Friday, June 27, 2008

Preying on Patients

I've posted a lot here regarding the myriad of privacy pitfalls associated with electronic, online medical records. Now the Wall Street Journal is on the issue with a major expose on medical identity theft, and how it can imperil ones health care, insurance, and job prospects.

Just one more thing to keep in mind as we see new products like Google health rolled out, and/or other proposals I've commented on here in California, such as the Attorney General's massive prescription drug database sharing idea, or giving third party drug marketers and pharmaceutical companies access to patient prescription records. By the least, they do open the door to the increased threat of identity theft.

The Wall Street Journal reports:

An imposter who takes over your financial life leaves a trail of harm -- and that harm can include changes to your health-care records in some cases. Identity theft in the health-care arena adds a layer of complexity because a thief can tap your medical information to get care or make false claims, potentially altering the course of your future treatments if you don't catch and reverse the damage, experts say.

For example, a thief could have a different blood type or drug allergies than you do, and a doctor, nurse or hospital may not detect the mixed patient files before administering treatment based on the imposter's medical history instead of your own. Or victims may find they hit their insurance caps or become uninsurable or unemployable based on medical problems they never had.

That's the scenario privacy experts are concerned about as hospitals and health-care providers increasingly exchange digital information or seek ways to do so. But it's not just high-tech developments that are sparking worries.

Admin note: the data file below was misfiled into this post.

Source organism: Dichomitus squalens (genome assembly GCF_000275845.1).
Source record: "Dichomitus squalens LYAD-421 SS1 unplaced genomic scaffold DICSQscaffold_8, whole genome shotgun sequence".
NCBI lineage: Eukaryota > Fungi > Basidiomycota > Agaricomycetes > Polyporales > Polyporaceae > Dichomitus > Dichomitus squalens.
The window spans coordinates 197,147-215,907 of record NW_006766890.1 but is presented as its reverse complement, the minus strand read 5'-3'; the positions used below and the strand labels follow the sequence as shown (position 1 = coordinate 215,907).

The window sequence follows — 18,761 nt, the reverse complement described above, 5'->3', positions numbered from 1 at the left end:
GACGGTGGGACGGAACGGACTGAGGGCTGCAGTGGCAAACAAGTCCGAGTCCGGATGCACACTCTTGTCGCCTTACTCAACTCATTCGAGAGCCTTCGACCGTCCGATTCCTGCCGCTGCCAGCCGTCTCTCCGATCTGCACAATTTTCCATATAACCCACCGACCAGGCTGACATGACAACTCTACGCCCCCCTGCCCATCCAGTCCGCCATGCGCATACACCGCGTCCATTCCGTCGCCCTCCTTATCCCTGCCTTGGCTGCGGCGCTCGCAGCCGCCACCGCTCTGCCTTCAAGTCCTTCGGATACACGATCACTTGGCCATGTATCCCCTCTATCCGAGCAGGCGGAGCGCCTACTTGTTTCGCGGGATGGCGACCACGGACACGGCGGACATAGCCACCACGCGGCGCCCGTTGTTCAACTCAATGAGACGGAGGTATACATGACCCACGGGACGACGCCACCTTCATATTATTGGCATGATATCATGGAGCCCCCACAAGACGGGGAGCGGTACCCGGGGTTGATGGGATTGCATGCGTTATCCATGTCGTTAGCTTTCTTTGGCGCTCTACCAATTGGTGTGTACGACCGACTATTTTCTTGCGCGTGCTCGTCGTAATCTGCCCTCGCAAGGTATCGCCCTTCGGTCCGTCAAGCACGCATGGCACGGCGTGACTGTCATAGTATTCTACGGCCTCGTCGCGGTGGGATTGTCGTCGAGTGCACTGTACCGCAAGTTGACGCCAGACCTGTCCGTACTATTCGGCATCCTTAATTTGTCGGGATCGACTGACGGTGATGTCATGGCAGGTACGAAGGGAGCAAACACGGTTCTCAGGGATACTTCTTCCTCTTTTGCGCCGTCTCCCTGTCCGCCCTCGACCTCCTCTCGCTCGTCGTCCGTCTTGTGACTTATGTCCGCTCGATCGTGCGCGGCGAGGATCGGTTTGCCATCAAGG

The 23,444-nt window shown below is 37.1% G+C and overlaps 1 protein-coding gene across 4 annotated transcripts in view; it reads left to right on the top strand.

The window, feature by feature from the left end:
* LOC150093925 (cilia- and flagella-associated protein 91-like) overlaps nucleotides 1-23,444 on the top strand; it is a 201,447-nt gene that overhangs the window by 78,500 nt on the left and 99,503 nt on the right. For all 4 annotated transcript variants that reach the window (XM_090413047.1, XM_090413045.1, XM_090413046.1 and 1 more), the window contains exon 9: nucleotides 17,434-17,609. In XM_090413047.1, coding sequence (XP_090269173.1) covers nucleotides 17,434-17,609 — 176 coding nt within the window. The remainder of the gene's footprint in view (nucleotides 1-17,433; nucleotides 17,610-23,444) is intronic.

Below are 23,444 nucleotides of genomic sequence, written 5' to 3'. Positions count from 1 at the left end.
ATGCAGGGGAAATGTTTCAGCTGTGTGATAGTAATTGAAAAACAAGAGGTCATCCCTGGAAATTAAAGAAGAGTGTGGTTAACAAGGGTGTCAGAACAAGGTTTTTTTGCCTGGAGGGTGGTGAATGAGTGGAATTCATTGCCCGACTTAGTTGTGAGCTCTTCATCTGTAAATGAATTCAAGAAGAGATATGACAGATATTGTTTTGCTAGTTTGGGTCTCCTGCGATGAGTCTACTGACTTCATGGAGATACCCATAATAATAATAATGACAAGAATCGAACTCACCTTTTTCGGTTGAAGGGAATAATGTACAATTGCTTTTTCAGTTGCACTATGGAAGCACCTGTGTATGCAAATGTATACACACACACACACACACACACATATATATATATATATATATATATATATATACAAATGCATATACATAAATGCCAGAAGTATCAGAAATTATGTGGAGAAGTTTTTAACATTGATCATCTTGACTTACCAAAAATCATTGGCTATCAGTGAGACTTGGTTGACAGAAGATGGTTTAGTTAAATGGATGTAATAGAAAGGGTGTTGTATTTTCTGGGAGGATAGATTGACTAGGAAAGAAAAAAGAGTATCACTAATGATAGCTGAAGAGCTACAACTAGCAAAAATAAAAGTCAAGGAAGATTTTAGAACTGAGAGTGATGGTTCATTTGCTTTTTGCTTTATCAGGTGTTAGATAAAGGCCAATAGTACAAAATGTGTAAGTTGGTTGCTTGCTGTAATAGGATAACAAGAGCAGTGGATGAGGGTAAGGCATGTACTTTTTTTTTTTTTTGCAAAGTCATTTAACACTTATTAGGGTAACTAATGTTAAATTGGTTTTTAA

But state and national lawmakers are beginning to take notice. Starting this year, California extended its security breach law to require companies that handle medical and health-insurance information to notify people when the security of their medical data has been compromised.


Victims often realize they have a problem when they receive their insurer's explanation of benefits for services they never received, collections companies come calling for charges they didn't incur or their credit report shows changes, Dixon said.

"Right now where we are with medical identity theft is where we were at the beginning of financial identity theft," she said. "We're starting at square one with this crime. The good news here is financial identity theft laws are going to help these victims for debt collection and credit report issues."

Still, some victims have trouble getting collections agencies to believe their predicament, even with a police report in hand, she said. Getting access to and correcting health-care files falls under a federal law called the Health Insurance Portability and Accountability Act, or HIPAA, which is designed to protect privacy but often creates headaches for people who've had their medical IDs stolen. "Because of the fractured nature of the health-care sector, it's not so easy to get positive change moving for victims," she said.


On an individual level, being alert to unauthorized address changes or strange entries on your insurer's explanation of benefits is essential to catching medical ID theft early, Dixon said. Consumers who receive a security-breach notice are wise to get credit monitoring and copies of their medical records. "You're not obligated to tell a health-care provider why you want your files," Dixon said. She advises people who know they're victims of medical ID theft to avoid disclosing the situation so they have a better chance of getting their records. "Gather all the information and then start taking action."

Click here to read the article in its entirety.

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